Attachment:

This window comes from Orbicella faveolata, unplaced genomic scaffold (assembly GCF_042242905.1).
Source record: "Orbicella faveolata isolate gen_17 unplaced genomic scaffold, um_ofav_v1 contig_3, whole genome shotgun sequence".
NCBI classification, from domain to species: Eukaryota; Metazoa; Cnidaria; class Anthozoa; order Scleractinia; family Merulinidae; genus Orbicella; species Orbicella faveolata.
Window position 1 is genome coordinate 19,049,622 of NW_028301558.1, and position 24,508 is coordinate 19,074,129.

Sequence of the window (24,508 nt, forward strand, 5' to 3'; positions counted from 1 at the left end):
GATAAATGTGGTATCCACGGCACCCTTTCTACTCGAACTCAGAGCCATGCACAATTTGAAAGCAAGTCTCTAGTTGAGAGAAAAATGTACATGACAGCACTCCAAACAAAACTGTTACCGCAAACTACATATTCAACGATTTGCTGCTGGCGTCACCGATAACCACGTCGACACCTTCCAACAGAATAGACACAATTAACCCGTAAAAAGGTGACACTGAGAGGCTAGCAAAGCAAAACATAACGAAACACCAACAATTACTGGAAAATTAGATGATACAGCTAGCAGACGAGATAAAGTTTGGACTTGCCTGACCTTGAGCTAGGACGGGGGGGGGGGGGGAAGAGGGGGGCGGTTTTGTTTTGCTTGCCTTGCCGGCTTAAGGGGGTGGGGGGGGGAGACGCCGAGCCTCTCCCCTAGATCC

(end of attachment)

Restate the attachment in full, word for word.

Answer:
This window comes from Orbicella faveolata, unplaced genomic scaffold (assembly GCF_042242905.1).
Source record: "Orbicella faveolata isolate gen_17 unplaced genomic scaffold, um_ofav_v1 contig_3, whole genome shotgun sequence".
NCBI classification, from domain to species: Eukaryota; Metazoa; Cnidaria; class Anthozoa; order Scleractinia; family Merulinidae; genus Orbicella; species Orbicella faveolata.
Window position 1 is genome coordinate 19,049,622 of NW_028301558.1, and position 24,508 is coordinate 19,074,129.

Sequence of the window (24,508 nt, forward strand, 5' to 3'; positions counted from 1 at the left end):
GATAAATGTGGTATCCACGGCACCCTTTCTACTCGAACTCAGAGCCATGCACAATTTGAAAGCAAGTCTCTAGTTGAGAGAAAAATGTACATGACAGCACTCCAAACAAAACTGTTACCGCAAACTACATATTCAACGATTTGCTGCTGGCGTCACCGATAACCACGTCGACACCTTCCAACAGAATAGACACAATTAACCCGTAAAAAGGTGACACTGAGAGGCTAGCAAAGCAAAACATAACGAAACACCAACAATTACTGGAAAATTAGATGATACAGCTAGCAGACGAGATAAAGTTTGGACTTGCCTGACCTTGAGCTAGGACGGGGGGGGGGGGGGAAGAGGGGGGCGGTTTTGTTTTGCTTGCCTTGCCGGCTTAAGGGGGTGGGGGGGGGAGACGCCGAGCCTCTCCCCTAGATCC